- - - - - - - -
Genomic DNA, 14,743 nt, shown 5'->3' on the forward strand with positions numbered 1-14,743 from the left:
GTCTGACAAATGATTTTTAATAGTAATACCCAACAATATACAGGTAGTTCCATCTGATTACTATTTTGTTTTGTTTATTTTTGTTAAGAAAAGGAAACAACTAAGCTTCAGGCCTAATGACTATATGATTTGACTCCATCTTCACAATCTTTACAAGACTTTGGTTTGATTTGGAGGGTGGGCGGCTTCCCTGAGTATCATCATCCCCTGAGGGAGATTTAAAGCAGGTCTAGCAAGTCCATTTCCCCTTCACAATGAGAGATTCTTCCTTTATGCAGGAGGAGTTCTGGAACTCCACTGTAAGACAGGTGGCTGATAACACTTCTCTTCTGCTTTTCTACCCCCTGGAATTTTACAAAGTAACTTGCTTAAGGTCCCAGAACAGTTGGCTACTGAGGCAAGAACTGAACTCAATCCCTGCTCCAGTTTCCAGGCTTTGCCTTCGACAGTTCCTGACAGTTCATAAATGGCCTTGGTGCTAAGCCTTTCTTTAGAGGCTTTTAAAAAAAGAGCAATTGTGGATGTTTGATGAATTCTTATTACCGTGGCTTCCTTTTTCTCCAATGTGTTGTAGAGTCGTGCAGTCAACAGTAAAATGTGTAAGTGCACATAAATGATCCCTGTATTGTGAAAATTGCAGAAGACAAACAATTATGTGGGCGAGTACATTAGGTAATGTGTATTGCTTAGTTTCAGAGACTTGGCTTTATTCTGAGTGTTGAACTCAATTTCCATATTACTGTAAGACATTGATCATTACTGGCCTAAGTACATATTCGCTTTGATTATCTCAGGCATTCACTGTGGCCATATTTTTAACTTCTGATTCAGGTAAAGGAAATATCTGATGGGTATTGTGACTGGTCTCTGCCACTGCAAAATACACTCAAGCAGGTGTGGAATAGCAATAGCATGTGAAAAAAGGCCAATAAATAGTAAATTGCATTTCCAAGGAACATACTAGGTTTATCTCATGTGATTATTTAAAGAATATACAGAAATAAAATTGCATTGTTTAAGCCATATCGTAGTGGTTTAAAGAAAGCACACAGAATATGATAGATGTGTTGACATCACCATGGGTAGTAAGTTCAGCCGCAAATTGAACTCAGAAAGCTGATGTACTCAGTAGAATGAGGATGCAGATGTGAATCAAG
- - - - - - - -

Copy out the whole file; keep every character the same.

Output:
Genomic DNA, 14,743 nt, shown 5'->3' on the forward strand with positions numbered 1-14,743 from the left:
GTCTGACAAATGATTTTTAATAGTAATACCCAACAATATACAGGTAGTTCCATCTGATTACTATTTTGTTTTGTTTATTTTTGTTAAGAAAAGGAAACAACTAAGCTTCAGGCCTAATGACTATATGATTTGACTCCATCTTCACAATCTTTACAAGACTTTGGTTTGATTTGGAGGGTGGGCGGCTTCCCTGAGTATCATCATCCCCTGAGGGAGATTTAAAGCAGGTCTAGCAAGTCCATTTCCCCTTCACAATGAGAGATTCTTCCTTTATGCAGGAGGAGTTCTGGAACTCCACTGTAAGACAGGTGGCTGATAACACTTCTCTTCTGCTTTTCTACCCCCTGGAATTTTACAAAGTAACTTGCTTAAGGTCCCAGAACAGTTGGCTACTGAGGCAAGAACTGAACTCAATCCCTGCTCCAGTTTCCAGGCTTTGCCTTCGACAGTTCCTGACAGTTCATAAATGGCCTTGGTGCTAAGCCTTTCTTTAGAGGCTTTTAAAAAAAGAGCAATTGTGGATGTTTGATGAATTCTTATTACCGTGGCTTCCTTTTTCTCCAATGTGTTGTAGAGTCGTGCAGTCAACAGTAAAATGTGTAAGTGCACATAAATGATCCCTGTATTGTGAAAATTGCAGAAGACAAACAATTATGTGGGCGAGTACATTAGGTAATGTGTATTGCTTAGTTTCAGAGACTTGGCTTTATTCTGAGTGTTGAACTCAATTTCCATATTACTGTAAGACATTGATCATTACTGGCCTAAGTACATATTCGCTTTGATTATCTCAGGCATTCACTGTGGCCATATTTTTAACTTCTGATTCAGGTAAAGGAAATATCTGATGGGTATTGTGACTGGTCTCTGCCACTGCAAAATACACTCAAGCAGGTGTGGAATAGCAATAGCATGTGAAAAAAGGCCAATAAATAGTAAATTGCATTTCCAAGGAACATACTAGGTTTATCTCATGTGATTATTTAAAGAATATACAGAAATAAAATTGCATTGTTTAAGCCATATCGTAGTGGTTTAAAGAAAGCACACAGAATATGATAGATGTGTTGACATCACCATGGGTAGTAAGTTCAGCCGCAAATTGAACTCAGAAAGCTGATGTACTCAGTAGAATGAGGATGCAGATGTGAATCAAG